"We're at least set a little bit in the kicking game," April said. "We're a little bit in a state of flux; we don't know what's going to happen. But we'll get it resolved . . . If [Rocca and Akers] decide not to come back, or it doesn't get worked out financially, our organization's very good at knowing the next step."
Of course, Rocca is also the holder, so the potential is there for complete change, with very little preparation time. Henery was also the punter at Nebraska, but the Eagles don't plan for him to try to fill both roles.
It wasn't a shock that the Eagles decided they might want to move on from Akers, who is 36 and who missed two makeable field goals in a five-point playoff loss to the Packers. It was surprising that they decided to reach for a rookie, even one who set college accuracy records; conventional NFL wisdom holds that a kicker can't be trusted until he has been cut a couple of times and taken some lumps.
"Those cases are rare, and the [drafted] kicker's gotta be very good, obviously," April said, after referencing Detroit kicker Jason Hanson, who has been with the Lions since they drafted him in the second round back in 1992.
April said he has puzzled over why the transition has been so tough for college kickers (and punters, too, for that matter).
"The kicker and the punter should be the first guys that should be able to adapt to the game, because they're competing against the ball," April said. Unlike, say, a quarterback who has always played in a spread offense and has to learn to take the snap from center and drop back. "It's a tough job, obviously, because there's a lot of pressure to it, but they should be able to adjust to the game quicker than say, a tackle . . . [the challenge] is definitely mental. You've got to have a lot of confidence. That's one of the things we like about Alex Henery. He's really a confident guy."
April related a story from Henery's school-record 57-yard game-winning field goal against Colorado in 2008. April said Nebraska coach Bob Pellini asked Henery if he could make the kick, and Henery said: "Coach, I'll hit it."
April spent a day with Henery at Nebraska in March, and he came back sold on the kicker's mental toughness. Henery grew up in Omaha but only had scholarship offers from smaller schools. He walked on with the Cornhuskers.
"The year he went to Nebraska, Nebraska had just signed the top kicker in the country [Adi Kunalic, who ended up becoming a kickoff specialist]. [Henery] wanted to go to Nebraska . . . Probably every person in Omaha wants to go to the University of Nebraska, I would think," April said. "When I visited with him, I asked him, 'What were you thinking about when they signed the top kid in the country?' . . . He said, 'Well, I wanted to kick for Nebraska, and I was going there to beat him out.' He didn't say it all arrogant or anything . . . He's self-assured, and you have to be that way."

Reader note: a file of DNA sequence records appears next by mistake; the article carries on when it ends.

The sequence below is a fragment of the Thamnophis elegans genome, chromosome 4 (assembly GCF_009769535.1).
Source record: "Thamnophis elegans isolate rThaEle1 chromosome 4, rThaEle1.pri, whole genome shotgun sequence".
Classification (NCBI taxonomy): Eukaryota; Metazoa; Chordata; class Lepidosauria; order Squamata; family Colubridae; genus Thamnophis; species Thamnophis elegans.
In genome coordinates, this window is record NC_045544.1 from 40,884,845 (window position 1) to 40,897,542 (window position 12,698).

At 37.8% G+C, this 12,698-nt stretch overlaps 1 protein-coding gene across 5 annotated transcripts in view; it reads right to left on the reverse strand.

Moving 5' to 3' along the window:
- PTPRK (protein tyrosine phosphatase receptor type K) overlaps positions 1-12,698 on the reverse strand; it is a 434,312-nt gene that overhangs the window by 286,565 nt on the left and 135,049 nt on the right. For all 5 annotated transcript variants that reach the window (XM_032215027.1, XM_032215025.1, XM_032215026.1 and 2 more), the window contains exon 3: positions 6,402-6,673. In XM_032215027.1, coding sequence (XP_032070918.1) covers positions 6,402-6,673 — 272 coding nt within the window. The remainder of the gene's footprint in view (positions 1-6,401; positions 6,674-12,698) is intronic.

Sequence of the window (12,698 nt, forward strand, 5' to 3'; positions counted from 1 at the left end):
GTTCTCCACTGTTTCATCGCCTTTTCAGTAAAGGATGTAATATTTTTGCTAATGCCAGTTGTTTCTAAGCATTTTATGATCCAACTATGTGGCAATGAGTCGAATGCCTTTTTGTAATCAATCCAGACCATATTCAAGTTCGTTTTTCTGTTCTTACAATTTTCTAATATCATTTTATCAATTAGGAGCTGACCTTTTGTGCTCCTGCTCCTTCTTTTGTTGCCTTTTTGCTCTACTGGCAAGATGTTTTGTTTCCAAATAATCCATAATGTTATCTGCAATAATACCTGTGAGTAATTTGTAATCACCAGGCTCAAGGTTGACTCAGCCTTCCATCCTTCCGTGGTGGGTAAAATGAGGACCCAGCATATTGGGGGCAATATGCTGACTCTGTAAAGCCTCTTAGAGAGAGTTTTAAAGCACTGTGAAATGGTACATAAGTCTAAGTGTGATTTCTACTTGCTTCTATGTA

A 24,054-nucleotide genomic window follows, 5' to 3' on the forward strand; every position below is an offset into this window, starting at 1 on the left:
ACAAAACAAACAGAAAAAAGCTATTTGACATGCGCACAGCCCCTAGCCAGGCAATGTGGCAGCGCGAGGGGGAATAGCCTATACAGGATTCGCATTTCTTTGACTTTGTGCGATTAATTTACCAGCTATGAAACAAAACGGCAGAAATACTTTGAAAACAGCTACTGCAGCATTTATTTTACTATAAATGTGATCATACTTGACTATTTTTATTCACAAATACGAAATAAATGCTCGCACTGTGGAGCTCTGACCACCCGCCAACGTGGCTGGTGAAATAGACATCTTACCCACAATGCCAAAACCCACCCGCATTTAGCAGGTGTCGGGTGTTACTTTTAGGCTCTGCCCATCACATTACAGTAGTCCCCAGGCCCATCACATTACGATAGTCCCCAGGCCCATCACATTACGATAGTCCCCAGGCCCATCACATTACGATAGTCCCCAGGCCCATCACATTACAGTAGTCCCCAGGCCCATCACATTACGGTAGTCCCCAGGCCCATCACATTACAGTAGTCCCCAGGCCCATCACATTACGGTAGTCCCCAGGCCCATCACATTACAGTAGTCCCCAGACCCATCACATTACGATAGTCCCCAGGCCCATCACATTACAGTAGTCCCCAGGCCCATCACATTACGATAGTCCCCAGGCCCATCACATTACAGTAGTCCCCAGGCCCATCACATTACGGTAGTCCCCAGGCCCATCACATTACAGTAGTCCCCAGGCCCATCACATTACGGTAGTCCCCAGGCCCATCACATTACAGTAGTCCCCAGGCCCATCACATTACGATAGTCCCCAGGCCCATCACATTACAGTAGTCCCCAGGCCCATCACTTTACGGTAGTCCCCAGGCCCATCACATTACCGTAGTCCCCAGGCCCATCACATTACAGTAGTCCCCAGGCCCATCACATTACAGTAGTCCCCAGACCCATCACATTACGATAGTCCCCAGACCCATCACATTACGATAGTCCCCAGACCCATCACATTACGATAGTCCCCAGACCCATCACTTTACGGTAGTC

April said that while conventional draft strategy questions the value of drafting of kickers, another way to look at it is, if Henery has a successful career, he will score far more points and have a much bigger impact than just about anyone else the Eagles could have drafted in the fourth round.
"If he ends up being what we think he ends up being, he'll lead the team in points for 10, 15 years," April said. "That's a big weapon, now."
April said missing minicamp and OTA action because of the lockout might not be such a bad thing for Henery, who kicked and punted a lot this spring, heading into the draft.
Danny Watkins, the Eagles' first-round pick, is in the area to scout out a place to live, assuming the lockout ever ends and Watkins actually needs to live here. Fellow guard Todd Herremans took Watkins along on a Habit for Humanity build yesterday, in New Castle County, Del.
For more Eagles coverage and opinion, read the Daily News' Eagles blog, Eagletarian, at www.eagletarian.com.
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